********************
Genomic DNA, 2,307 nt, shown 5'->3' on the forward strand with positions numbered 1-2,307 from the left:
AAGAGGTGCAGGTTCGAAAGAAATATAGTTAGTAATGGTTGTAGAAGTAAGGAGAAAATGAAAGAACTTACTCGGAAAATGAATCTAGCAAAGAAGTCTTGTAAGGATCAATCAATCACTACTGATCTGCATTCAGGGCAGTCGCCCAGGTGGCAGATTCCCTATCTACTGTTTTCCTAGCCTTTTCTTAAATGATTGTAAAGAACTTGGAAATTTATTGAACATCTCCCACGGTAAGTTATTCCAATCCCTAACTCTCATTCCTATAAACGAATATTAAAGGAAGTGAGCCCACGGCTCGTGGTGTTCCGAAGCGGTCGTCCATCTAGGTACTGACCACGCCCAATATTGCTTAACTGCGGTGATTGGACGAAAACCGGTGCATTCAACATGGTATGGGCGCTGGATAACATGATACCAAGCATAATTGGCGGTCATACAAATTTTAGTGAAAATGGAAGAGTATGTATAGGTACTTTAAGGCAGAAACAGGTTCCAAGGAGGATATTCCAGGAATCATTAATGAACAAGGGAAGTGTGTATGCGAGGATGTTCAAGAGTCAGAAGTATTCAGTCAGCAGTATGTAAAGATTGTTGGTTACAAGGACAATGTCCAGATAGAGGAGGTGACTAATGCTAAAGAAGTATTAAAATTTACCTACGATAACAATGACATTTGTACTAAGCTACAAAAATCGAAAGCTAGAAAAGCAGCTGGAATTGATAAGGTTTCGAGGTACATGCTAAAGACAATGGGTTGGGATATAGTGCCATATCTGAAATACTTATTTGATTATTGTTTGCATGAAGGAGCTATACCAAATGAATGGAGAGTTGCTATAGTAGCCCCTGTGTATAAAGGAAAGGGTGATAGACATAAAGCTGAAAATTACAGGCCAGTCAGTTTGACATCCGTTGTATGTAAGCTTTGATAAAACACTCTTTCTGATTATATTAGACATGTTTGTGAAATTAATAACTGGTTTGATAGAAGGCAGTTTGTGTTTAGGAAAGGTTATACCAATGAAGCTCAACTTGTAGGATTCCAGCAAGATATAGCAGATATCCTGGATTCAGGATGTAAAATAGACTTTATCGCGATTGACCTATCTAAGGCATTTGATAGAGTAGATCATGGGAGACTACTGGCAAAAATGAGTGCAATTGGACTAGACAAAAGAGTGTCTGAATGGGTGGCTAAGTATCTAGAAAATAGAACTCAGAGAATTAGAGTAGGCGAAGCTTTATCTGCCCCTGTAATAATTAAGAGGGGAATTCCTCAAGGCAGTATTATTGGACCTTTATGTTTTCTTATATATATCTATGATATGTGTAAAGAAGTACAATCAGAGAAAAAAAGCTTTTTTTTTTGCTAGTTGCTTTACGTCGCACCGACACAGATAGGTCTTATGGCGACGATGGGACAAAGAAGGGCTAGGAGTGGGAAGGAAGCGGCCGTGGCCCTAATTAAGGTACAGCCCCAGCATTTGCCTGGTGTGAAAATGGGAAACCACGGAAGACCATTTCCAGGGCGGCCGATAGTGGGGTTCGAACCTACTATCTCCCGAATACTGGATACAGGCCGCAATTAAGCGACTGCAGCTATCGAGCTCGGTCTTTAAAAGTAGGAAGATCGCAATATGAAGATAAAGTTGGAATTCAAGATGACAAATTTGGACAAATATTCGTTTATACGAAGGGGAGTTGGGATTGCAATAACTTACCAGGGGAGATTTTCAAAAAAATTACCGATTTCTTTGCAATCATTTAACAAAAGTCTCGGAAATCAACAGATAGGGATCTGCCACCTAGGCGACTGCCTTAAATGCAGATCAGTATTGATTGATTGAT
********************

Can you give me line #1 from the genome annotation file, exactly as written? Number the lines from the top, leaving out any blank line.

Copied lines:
Genomic DNA, 2,307 nt, shown 5'->3' on the forward strand with positions numbered 1-2,307 from the left: